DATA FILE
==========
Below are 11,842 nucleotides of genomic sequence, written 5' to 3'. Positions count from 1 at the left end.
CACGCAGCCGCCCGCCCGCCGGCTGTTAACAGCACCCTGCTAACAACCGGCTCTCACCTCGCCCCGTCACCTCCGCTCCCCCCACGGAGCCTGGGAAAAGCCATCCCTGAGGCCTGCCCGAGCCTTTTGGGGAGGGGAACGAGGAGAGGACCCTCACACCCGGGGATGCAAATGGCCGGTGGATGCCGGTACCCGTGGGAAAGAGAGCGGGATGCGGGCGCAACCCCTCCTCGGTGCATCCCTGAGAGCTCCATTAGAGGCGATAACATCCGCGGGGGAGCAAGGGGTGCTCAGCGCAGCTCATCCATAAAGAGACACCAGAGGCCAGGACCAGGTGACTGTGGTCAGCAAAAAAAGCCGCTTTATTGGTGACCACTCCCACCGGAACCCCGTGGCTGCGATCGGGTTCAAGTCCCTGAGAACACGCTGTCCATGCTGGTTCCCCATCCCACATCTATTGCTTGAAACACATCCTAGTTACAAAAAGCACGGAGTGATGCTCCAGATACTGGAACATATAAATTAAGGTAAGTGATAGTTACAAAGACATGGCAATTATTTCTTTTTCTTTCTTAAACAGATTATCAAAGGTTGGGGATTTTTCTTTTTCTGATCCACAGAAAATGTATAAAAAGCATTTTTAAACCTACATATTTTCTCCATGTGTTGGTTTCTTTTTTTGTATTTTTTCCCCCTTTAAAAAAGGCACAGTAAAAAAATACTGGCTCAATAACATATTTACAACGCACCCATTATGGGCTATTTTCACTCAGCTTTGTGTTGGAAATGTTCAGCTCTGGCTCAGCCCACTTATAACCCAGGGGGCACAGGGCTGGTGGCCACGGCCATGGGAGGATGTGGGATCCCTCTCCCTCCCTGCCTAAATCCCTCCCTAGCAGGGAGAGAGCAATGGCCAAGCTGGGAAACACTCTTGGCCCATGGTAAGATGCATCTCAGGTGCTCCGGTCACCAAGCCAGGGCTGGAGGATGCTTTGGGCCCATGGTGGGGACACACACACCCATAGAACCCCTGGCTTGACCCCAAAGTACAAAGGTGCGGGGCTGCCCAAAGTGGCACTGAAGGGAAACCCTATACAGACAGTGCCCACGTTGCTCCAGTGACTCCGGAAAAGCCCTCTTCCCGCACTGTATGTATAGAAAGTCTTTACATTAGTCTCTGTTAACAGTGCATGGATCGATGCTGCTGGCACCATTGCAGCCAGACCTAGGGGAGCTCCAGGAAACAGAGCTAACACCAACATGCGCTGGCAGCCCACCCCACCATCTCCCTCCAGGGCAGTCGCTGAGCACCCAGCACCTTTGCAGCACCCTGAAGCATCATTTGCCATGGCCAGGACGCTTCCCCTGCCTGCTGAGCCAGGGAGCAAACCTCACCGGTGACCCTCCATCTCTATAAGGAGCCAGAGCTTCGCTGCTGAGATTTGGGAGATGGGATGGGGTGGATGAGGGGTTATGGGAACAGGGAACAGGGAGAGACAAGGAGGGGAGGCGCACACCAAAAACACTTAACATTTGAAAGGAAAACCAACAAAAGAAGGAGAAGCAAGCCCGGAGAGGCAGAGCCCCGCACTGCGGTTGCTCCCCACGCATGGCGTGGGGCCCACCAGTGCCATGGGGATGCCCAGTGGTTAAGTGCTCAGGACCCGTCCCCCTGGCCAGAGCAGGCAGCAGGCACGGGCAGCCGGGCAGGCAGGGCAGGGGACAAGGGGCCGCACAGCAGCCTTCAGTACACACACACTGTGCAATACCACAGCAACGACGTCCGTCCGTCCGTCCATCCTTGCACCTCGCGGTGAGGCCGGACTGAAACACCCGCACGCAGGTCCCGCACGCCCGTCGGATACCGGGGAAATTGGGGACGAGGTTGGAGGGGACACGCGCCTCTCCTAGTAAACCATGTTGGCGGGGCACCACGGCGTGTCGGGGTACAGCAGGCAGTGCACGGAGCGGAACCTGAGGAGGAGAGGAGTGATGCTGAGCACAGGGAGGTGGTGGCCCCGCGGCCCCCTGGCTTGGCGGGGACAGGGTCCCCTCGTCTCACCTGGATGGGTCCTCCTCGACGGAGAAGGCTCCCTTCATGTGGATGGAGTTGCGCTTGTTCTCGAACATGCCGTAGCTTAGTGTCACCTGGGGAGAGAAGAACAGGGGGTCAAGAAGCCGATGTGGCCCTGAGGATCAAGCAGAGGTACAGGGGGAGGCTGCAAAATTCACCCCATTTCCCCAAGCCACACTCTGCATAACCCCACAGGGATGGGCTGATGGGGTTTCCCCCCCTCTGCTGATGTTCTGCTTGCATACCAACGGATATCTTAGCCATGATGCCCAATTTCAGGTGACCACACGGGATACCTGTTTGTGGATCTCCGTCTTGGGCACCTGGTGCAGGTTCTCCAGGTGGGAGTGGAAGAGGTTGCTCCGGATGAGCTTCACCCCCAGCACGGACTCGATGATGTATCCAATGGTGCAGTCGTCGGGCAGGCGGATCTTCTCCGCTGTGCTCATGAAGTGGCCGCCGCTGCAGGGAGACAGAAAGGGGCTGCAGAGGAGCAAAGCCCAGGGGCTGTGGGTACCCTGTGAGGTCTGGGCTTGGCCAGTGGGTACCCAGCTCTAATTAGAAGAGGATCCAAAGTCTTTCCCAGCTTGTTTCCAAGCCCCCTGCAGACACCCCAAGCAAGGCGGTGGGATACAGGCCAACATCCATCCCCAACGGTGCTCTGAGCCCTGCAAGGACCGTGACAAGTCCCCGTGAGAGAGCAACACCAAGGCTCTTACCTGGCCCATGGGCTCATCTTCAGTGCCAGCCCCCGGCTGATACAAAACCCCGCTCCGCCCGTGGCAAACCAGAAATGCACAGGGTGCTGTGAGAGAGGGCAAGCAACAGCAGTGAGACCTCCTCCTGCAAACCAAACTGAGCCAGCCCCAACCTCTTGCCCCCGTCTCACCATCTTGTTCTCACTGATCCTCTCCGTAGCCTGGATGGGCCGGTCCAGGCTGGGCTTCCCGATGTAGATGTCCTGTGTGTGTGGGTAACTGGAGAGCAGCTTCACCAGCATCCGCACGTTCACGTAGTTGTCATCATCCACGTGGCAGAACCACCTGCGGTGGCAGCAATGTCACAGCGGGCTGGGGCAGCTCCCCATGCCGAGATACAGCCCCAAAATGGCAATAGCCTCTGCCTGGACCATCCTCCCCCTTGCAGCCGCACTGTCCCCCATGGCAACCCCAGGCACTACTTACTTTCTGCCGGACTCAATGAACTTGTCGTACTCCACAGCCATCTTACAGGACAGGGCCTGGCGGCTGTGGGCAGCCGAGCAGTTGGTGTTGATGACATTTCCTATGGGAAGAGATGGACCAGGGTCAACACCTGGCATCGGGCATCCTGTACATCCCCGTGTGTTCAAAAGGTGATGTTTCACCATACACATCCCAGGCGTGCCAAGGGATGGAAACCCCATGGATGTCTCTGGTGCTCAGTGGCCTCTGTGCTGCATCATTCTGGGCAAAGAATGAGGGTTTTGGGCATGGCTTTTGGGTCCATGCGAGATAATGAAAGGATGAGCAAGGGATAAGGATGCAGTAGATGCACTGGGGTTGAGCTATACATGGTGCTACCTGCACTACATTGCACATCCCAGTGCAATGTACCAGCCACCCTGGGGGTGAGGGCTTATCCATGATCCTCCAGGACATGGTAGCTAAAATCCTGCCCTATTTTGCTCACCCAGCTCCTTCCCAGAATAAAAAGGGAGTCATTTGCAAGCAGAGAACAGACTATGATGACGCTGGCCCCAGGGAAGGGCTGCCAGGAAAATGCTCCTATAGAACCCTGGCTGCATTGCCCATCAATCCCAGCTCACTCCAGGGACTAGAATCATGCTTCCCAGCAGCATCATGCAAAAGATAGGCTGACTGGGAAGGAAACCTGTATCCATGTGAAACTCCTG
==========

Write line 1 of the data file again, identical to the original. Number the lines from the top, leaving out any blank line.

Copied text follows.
Below are 11,842 nucleotides of genomic sequence, written 5' to 3'. Positions count from 1 at the left end.